“All Disease begins in the Gut” (Hippocrates, founder of modern medicine)
What is it about the gut that makes it so crucial to our health?
The understanding that most of us have about the gut is that it’s a place where food is digested and if it is not working well, we experience some discomfort and or some embarrassing moments.
The Gut, however, does more than just digest food. Research in this area has exploded since the discovery of the Gut microbiome over a decade ago (more on the gut microbiome in point 3)
The topic of Gut health is a lengthy one and this blog is going to give you an introduction to some of the key characteristics of the gut. In subsequent blogs we will dive deeper into each aspect so that we can fully understand the role of the gut and how to best support it.
Our GI tract or the gut is a long tube that starts from the mouth, continues as esophagus, turns into the stomach and then continues first as small intestines and then as large intestines until it reaches the anus. Everything we ingest into our bodies has to first pass through our gut before it can enter our body. Our gut is essentially a gatekeeper.
Here are 5 things we need to understand about the function of our gut in order to get a deeper understanding of the role it plays in our overall health.
- Because the gut is one long tube, everything is connected. What happens in the mouth impacts what happens in the intestines. The amount of acid that is produced is impacted by how well we chew our food. The amount of enzymes that are released in the intestines is affected by how much acid is produced in the stomach. To make matters even more complicated, the movement of our gut and the release of enzymes and acids is connected to our brain. So our state of mind affects the state of the gut. (More on this in point 4)
- The gut does more than digest food! Because our gut is exposed to the outside world, it comes in contact with all sorts of things that are harmful for the body such as pathogens & chemicals. It’s job is to ensure that these dangerous elements are destroyed and do not enter our body. Hence 70% of our immune system (the system designed to protect us) is located in the gut. Having a healthy gut is crucial for a healthy immune system.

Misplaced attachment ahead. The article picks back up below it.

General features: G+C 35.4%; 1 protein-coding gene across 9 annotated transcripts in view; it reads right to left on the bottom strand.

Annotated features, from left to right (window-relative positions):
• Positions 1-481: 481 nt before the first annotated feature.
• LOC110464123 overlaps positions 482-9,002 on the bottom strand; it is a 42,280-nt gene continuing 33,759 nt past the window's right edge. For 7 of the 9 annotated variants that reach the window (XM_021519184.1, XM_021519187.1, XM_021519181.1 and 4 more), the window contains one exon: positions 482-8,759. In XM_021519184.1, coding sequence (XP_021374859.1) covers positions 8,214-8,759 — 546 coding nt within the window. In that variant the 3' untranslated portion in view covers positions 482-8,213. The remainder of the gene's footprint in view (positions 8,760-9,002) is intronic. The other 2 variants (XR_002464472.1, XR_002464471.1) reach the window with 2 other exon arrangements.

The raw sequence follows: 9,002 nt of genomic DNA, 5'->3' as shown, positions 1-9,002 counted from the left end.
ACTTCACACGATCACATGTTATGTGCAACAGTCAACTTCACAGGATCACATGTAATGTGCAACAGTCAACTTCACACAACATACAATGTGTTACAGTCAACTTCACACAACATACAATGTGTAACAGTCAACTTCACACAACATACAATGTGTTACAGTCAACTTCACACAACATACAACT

- The gut is also the host for the human microbiome. This is a community of bacteria, viruses and fungi that live inside of us. There are trillions of these organisms that live inside our gut mostly in the large intestines but also in our mouth and some in the small intestines. They are our friends! They help us digest our food, make vitamins, support the lining of the gut, modulate our immune system and so much more. In fact we are more bacteria than humans as the ratio of bugs to human cells is 10:1. The types of microorganisms as well as the diversity of these organisms has an impact on our health. The term “dysbiosis” is often referred to a condition where there is an imbalance in this eco system of microorganisms living within us. This dysbiosis has been implicated in many disease states. Hence a balanced “gut microbiome” is very important for our overall health.(https://www.frontiersin.org/articles/10.3389/fendo.2021.667066/full)
- The gut is known as our “second brain”. The “gut-brain connection” is a bi-directional communication system between the brain & the gut. Not only does the brain tell the gut what to do but the gut also tells the brain how to think. Research is now clear that a holistic approach to addressing mental health and anxiety must include the health of our gut ( https://www.ncbi.nlm.nih.gov/pmc/articles/PMC5641835/ )
- The lining of the gut is 1 cell thick! that’s right…only 1 layer of cells, that are tightly attached to each other like bricks in a building, separates the outside of our body from the inside. Inflammation in the gut can damage this lining and this inflammation can spread to other areas of the body. Intestinal permeability is now being widely studied as a source of inflammation in other areas of our body. Managing gut inflammation can play a role in addressing inflammation in other areas of our body. (https://www.ncbi.nlm.nih.gov/pmc/articles/PMC6889978/)
You see, our digestive tracts do so much more than digest food and the interconnection between the gut and the rest of the body makes it even more important that we pay attention to the health of our Gut.